“Where are the women, where are the women”? This was the chant reverberating throughout a stadium holding several thousand participants just two months ago. It was the NGO closing ceremonies at the World Conference Against Racism in Durban, South Africa and Fidel Castro was the honored speaker. As five dark suited dignitaries–all males–took their seats at a table behind him, a lone voice shouted the question from the vast crowd.
Within seconds the mantra rumbled through the masses with an intensity that crossed lines of race, gender and nationality. The entire stadium echoed the chorus “where are the women?”
Little could anyone have predicted that less than a month later the United States would stage a war in which few voices of reason or sanity are audible. Let’s face it, the feminine perspective–which does not necessarily have to come from women–has been scarce throughout this entire crisis; if not altogether absent.
What is the feminine perspective? Generally it is the perspective that values life above all else and one that is most adept at negotiations and communication. A feminist perspective weighs humanitarian issues along side of the political–rather than in place of it. It is the feminine which experiences the excruciating pain and the rapturous joy of creating life. And historically, it is primarily the masculine who destroys human life through war, aggression and greed.
This explains why women (and those with feminine perspective) are generally excluded from the discussion in matters of politics and war. It’s not because they are not intelligent enough or not qualified to offer insight and perhaps a solution. In the current situation it is because the United States–and most of the world–views women as a detriment to social and political self-interest. Hence, women are generally overlooked in such heady matters.
If you are skeptical about the lack of feminine perspective or influence, pick up a daily newspaper or tune into the news. How many images feature women negotiating with world leaders or signing bills that violate civil rights or target immigrants for the greater good?
This weekend’s edition of the countries most widely read newspaper was jam-packed with authoritative voices espousing war-wisdom. Not one of them questioned the U. S. position on the bombing in Afghanistan or the devastation of innocent people. They were all written by men.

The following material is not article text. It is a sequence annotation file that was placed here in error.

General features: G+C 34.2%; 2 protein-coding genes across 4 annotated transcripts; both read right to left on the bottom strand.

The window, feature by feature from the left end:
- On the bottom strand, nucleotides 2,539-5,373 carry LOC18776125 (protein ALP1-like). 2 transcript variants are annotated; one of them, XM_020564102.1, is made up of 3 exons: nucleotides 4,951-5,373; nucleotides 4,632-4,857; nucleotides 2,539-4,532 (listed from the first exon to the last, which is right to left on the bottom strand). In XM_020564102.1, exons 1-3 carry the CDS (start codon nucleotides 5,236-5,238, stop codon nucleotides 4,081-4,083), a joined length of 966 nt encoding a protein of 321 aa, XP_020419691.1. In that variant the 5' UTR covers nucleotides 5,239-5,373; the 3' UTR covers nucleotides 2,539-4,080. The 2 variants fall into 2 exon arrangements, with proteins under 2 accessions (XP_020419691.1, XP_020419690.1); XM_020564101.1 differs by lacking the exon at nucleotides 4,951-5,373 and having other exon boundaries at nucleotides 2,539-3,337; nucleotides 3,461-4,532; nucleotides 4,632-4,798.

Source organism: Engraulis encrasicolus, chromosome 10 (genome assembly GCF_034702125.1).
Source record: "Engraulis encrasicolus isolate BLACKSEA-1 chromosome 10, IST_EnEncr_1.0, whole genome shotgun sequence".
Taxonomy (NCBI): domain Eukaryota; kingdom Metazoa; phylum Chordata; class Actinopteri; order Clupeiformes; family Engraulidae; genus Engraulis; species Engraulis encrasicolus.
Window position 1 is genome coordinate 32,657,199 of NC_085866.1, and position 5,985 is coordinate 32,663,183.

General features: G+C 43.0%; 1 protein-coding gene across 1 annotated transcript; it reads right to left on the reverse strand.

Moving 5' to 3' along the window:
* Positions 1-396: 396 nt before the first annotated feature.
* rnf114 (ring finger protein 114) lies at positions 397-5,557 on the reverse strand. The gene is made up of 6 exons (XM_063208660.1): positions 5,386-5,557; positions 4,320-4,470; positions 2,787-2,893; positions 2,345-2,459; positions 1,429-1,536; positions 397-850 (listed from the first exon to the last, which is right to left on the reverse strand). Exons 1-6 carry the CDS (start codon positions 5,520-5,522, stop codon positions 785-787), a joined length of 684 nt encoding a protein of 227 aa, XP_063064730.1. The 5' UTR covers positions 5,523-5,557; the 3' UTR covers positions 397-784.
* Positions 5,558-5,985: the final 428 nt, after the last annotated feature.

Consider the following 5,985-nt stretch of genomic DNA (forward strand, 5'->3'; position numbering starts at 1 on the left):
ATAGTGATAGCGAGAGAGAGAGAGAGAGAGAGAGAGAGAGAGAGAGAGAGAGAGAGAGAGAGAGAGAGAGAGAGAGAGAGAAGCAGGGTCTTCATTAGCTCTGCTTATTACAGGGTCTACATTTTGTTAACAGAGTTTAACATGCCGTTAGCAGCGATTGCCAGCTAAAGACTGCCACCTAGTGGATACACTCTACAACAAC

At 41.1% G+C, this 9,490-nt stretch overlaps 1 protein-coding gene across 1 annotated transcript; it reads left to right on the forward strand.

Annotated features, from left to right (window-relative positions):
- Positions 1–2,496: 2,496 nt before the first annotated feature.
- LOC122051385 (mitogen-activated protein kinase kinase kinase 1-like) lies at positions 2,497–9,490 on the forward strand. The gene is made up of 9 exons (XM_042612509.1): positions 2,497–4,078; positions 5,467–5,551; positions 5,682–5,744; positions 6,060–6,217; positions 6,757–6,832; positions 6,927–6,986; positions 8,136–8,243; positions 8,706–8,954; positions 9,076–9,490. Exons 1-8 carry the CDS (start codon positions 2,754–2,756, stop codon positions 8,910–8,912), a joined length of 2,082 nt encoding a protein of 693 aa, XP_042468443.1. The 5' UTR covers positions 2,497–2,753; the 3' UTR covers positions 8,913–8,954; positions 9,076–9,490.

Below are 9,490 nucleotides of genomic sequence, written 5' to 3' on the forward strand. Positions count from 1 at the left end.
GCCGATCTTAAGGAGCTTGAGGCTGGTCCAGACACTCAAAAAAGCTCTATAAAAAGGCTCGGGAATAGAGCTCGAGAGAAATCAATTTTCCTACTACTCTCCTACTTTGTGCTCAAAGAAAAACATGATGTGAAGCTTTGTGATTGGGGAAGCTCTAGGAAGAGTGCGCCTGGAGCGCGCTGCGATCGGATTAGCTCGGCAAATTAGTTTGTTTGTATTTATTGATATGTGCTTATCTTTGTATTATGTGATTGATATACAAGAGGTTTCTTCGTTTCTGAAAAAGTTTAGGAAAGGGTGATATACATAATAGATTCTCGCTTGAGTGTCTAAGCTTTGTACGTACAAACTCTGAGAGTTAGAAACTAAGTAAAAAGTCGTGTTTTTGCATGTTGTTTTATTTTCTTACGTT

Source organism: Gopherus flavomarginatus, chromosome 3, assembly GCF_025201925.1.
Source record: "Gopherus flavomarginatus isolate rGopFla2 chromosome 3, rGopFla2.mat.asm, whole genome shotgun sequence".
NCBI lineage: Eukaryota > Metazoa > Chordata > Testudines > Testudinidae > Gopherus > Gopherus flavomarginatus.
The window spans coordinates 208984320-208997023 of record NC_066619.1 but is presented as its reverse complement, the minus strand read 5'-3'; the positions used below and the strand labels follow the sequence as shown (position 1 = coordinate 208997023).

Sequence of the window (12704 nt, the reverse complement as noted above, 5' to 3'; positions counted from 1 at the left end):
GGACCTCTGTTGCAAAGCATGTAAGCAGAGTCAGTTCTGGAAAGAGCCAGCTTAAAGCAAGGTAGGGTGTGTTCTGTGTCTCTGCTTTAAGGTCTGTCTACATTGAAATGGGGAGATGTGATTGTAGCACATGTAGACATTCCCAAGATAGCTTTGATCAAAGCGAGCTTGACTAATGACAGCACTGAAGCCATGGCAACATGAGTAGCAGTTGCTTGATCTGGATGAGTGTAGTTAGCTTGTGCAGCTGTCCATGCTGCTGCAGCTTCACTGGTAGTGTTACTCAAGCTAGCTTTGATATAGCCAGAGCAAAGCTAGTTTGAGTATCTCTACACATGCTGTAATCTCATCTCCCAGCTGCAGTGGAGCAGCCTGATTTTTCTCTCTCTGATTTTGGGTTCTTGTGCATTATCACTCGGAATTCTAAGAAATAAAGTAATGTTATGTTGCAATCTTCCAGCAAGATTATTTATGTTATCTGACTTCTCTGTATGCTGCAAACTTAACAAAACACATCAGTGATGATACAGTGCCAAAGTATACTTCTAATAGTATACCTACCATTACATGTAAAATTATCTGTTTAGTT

These days voices of dissent are roundly criticized, discredited and dismissed. It takes a lot of courage (and maybe a death wish) to stand up and confront U.S. leadership about the current crisis–especially if you are black and a woman.
In spite of all the intimidation, there is one woman who spoke out early on in this crisis. It was the Honorable Barbara Lee, the African American House representative from the Ninth District of California.
Way back in September (before the war) Ms. Lee opposed the resolution giving the President free reign to spend a $40 billion budget on the military to retaliate against the terrorist attacks. In a vote of 420-to-1 she was the lone dissenting voice that said no, we should not go to war.
Lee also proposed that a review of U.S. foreign policy is necessary in order to reverse the current war trend. As a result of speaking out Ms Lee was ostracized and rewarded with death threats that have required her to secure police protection.
Like many Americans, Ms. Lee has the audacity to believe that the annihilation of civilian men, women and children abroad isn’t an appropriate response to the terrorist attacks in the U.S.
During an interview in September Ms. Lee said “We don’t know the real nature of terrorism in the true sense of the word. We have not invested in combating terrorism the way we should have, which involves many issues. I am convinced that military action alone will not prevent further terrorist attacks.”
This isn’t “women’s intuition”. It is a perspective based on a broader and more honest viewpoint of American foreign policy.
It appears Ms. Lee was right. After weeks of bombing, the military strikes have produced few results while extinguishing numerous lives. And now our leaders inform us the war must expand rather than end.
Why are we so afraid to talk about the contributing factors of this ugly war? Is it really so traitorous to discuss the fact that Osama Bin Laden is a creation of the U.S. intelligence forces or ponder the ramifications of our actions? Is it a betrayal to speak of the U.S. recruitment and arming of right wing Islamic fundamentalists during the Cold War in order to defeat the Soviet-backed democratic regime in Afghanistan? Or to question whether or not decimating a war torn country will do anything to make us safer or feel better about the loved ones who died on September 11th?
Before the bombing even started, the Women’s Alliance for Peace and Human Rights in Afghanistan (WAPHA) noted, “The tragedy that has hit the innocent American people is deeply felt by the suffering people of Afghanistan. The people of Afghanistan have been tortured, terrorized and massacred on a daily base by the international terrorists such as Osama Ben Laden, his followers, the Taliban, the Pakistani ISI, the Pakistani religious extremist groups and other foreign extremists.” And now these very same people are being killed at the hands of Americans.
There are numerous voices of reason absent from the mainstream current debate. Voices of dissent who are advocating for a political and a peaceful resolution. The voices of women (and men) who offer a social and political viewpoint based on historical accounts of American foreign policy. These are the voices of Howard Zinn, Alice Walker, Noam Chomsky, Cynthia McKinney, and of course, Barbara Lee.
There are many voices of reason to shed light on this war. We just dont get to hear them.
Molly Secours is a writer, videographer and racial dialog facilitator in Nashville TN. She can be reached at firstname.lastname@example.org